RGM INTRODUCING – WE INTERVIEW AMERICAN ARTIST JODI HEIGHTS
Hiya Jodi, thanks for joining us in the virtual RGM lounge today, grab a brew and take a seat.
What made you decide to become a soloist?
I started writing music in middle school, but I laid it aside for a while once I became a full-time musician. When song ideas started showing up again, I decided to see where they would take me.
Introduce us you and your musical history?
Music has been part of my history from pretty early on. I was 3 years old when my parents signed me up for piano lessons. I started voice lessons at 10 and started writing songs at 11. I loved being on stage and wielding the power that music has to move people. I enjoyed school, so I studied music in college and pursued my Masters at New England Conservatory. Since I finished my degrees, I’ve worn a lot of different hats, which is pretty typical for full time artists. I’ve found a lot of meaning in my work, whether it’s teaching, coaching, or gigging, but I feel the most joyful when I’m performing my own music.
What’s one question you’re sick of being asked when interviewed?
I haven’t been interviewed enough to be sick of any questions, so ask away!
Do you sign up to any conspiracy theories?
Nope. But I find people and what they believe to be pretty fascinating, even if I don’t agree with their viewpoints.
What useless party trick do you have?
I can play the piano upside down. I haven’t tried it in a long time, so maybe I should practice before I tell people I can still do it!
What was the most fun you have had on stage?
That’s a tough question! I was part of a world music group for a while, and when we toured Japan, the cellist got so enthusiastic during his solo that he threw his bow across the stage. I was on percussion, and on the recording, you can hear me laughing. But I held the beat, and we all kept going until he could pick up the bow and finish the song. That’s the beauty of live music. It can be unpredictable, and you learn to roll with it and find the humor.
What was the worst experience on stage?
As a pianist, I never know if a venue will have an instrument that hasn’t been taken care of. I once played a show where most of the black keys weren’t working. There was no time to sound check, so I didn’t realize there was a problem until I changed key mid song. Suddenly most of the notes disappeared. The other singers kept looking over at me and seeing my hands were moving but hardly any sound was coming out. It was embarrassing even though there was nothing I could do but finish the concert the best I could.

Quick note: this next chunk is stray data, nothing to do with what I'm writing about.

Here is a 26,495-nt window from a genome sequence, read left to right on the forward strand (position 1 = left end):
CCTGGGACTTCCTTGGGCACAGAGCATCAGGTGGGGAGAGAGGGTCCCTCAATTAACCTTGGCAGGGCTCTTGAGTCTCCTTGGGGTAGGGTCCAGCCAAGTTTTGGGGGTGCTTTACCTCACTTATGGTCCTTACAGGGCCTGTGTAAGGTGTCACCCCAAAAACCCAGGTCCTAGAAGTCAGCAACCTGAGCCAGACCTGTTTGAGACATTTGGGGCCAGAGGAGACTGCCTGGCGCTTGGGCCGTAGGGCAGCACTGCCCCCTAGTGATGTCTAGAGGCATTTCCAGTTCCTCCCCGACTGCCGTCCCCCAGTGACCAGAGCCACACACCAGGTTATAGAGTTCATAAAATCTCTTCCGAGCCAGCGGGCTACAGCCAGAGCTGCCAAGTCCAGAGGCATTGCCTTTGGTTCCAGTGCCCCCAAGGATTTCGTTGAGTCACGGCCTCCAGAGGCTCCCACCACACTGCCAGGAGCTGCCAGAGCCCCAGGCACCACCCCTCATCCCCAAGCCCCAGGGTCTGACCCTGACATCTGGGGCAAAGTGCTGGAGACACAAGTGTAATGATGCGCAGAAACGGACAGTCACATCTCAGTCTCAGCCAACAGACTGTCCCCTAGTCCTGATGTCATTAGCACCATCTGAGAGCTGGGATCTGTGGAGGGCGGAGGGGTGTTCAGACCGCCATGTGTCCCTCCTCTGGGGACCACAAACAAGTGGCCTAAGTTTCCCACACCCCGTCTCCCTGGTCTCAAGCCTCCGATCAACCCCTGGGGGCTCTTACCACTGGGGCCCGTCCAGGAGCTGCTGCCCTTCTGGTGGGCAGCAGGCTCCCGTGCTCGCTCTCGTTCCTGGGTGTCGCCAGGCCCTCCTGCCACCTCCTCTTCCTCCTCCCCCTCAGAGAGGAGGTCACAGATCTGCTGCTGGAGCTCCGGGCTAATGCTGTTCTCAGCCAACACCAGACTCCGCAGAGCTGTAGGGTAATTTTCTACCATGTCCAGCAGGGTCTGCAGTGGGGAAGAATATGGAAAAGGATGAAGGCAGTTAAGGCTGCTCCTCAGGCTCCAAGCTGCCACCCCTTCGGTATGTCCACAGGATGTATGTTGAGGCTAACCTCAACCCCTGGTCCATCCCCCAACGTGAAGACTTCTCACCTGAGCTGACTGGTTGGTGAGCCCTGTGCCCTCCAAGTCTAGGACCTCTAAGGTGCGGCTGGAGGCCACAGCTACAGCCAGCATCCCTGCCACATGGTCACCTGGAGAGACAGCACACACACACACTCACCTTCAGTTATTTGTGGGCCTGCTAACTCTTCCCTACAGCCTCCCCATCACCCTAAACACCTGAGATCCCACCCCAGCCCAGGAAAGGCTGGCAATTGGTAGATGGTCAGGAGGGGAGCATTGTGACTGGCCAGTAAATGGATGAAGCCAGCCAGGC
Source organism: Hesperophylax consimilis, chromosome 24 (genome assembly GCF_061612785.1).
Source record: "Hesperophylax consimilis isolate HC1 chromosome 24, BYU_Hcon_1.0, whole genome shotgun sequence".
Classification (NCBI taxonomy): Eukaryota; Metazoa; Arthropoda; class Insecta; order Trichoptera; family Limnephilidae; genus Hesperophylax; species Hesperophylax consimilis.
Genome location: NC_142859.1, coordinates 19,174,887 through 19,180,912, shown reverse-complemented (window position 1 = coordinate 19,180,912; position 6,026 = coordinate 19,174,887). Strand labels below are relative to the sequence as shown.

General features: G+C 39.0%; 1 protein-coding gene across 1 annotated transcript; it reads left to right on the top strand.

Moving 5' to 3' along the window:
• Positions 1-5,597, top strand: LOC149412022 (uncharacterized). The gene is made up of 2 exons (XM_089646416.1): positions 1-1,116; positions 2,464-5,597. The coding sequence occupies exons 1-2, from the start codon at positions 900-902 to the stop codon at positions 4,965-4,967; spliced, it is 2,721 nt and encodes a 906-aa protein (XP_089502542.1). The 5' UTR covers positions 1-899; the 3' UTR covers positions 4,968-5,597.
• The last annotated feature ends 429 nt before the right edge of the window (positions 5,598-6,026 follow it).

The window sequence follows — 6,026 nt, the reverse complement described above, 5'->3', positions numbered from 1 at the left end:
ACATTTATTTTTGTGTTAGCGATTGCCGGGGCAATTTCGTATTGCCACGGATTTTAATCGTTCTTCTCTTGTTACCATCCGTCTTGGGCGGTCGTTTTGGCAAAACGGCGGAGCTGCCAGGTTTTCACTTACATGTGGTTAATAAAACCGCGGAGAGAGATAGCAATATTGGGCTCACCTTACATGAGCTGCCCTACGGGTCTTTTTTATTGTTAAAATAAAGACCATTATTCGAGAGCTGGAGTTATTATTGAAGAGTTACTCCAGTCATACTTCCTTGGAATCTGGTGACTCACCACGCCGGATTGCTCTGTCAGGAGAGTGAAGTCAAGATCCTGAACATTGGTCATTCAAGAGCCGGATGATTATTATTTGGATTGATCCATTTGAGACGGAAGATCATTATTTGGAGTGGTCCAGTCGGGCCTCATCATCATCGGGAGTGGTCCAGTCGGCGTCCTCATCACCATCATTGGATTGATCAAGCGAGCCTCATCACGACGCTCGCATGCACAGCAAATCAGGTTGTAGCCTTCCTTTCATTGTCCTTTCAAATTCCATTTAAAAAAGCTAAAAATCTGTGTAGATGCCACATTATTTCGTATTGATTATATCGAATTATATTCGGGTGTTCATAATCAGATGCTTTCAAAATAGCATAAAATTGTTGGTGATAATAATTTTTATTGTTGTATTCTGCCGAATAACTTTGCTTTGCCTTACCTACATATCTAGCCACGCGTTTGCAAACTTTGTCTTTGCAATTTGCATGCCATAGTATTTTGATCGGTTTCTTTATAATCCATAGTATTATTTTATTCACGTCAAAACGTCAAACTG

Tell us something about you / each member that you think people would be surprised about?
I grew up pretty sheltered, so I missed out on a lot of pop culture that most Americans of my generation would know. I’ve caught up on a lot of it as an adult, but there are still moments when I don’t understand a reference that everyone else seems to get. I’ve learned to either look it up later, or if it’s a friend, I’ll just ask them to explain so I can be in the loop.
If you had to describe your band/music to an alien how would you describe it?
I make a wide range of sounds from a hole in my face while pushing buttons on a piece of furniture.
What makes you stand out as a band/Artist?
I think my classical training and the creative use of metaphors in my lyrics are where I shine.
Right now, what’s pissing you off the most? (Can’t say the virus )
Glitchy technology is the bane of my existence. I can completely lose my head when an app or piece of equipment doesn’t do what it’s supposed to, and I often don’t have the knowledge to problem solve. I strongly relate to the scene from the move “Office Space” where the characters beat up printer. I could get behind that.
What’s your favourite song to play live and why?